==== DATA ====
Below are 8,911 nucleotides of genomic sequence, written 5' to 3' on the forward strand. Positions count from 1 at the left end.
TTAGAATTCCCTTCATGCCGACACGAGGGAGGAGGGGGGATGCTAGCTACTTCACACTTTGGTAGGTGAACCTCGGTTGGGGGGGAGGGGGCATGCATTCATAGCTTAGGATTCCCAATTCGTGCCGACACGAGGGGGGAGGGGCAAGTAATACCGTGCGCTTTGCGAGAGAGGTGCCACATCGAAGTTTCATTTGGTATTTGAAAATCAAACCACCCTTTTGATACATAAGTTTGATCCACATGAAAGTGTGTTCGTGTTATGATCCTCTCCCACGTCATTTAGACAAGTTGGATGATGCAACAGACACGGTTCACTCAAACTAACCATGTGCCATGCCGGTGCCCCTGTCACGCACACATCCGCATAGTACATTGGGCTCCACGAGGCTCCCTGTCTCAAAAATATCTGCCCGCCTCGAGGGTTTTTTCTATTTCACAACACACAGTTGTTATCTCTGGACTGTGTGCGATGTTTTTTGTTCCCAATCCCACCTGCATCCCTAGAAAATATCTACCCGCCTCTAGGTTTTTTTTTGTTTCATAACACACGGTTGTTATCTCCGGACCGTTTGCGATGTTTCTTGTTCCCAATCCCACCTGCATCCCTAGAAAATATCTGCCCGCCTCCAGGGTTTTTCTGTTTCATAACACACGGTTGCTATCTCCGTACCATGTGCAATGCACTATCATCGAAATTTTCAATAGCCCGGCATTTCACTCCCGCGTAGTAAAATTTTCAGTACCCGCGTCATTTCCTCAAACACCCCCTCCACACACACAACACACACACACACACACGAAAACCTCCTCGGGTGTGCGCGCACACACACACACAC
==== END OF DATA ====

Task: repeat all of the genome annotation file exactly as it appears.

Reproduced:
Below are 8,911 nucleotides of genomic sequence, written 5' to 3' on the forward strand. Positions count from 1 at the left end.
TTAGAATTCCCTTCATGCCGACACGAGGGAGGAGGGGGGATGCTAGCTACTTCACACTTTGGTAGGTGAACCTCGGTTGGGGGGGAGGGGGCATGCATTCATAGCTTAGGATTCCCAATTCGTGCCGACACGAGGGGGGAGGGGCAAGTAATACCGTGCGCTTTGCGAGAGAGGTGCCACATCGAAGTTTCATTTGGTATTTGAAAATCAAACCACCCTTTTGATACATAAGTTTGATCCACATGAAAGTGTGTTCGTGTTATGATCCTCTCCCACGTCATTTAGACAAGTTGGATGATGCAACAGACACGGTTCACTCAAACTAACCATGTGCCATGCCGGTGCCCCTGTCACGCACACATCCGCATAGTACATTGGGCTCCACGAGGCTCCCTGTCTCAAAAATATCTGCCCGCCTCGAGGGTTTTTTCTATTTCACAACACACAGTTGTTATCTCTGGACTGTGTGCGATGTTTTTTGTTCCCAATCCCACCTGCATCCCTAGAAAATATCTACCCGCCTCTAGGTTTTTTTTTGTTTCATAACACACGGTTGTTATCTCCGGACCGTTTGCGATGTTTCTTGTTCCCAATCCCACCTGCATCCCTAGAAAATATCTGCCCGCCTCCAGGGTTTTTCTGTTTCATAACACACGGTTGCTATCTCCGTACCATGTGCAATGCACTATCATCGAAATTTTCAATAGCCCGGCATTTCACTCCCGCGTAGTAAAATTTTCAGTACCCGCGTCATTTCCTCAAACACCCCCTCCACACACACAACACACACACACACACACGAAAACCTCCTCGGGTGTGCGCGCACACACACACACAC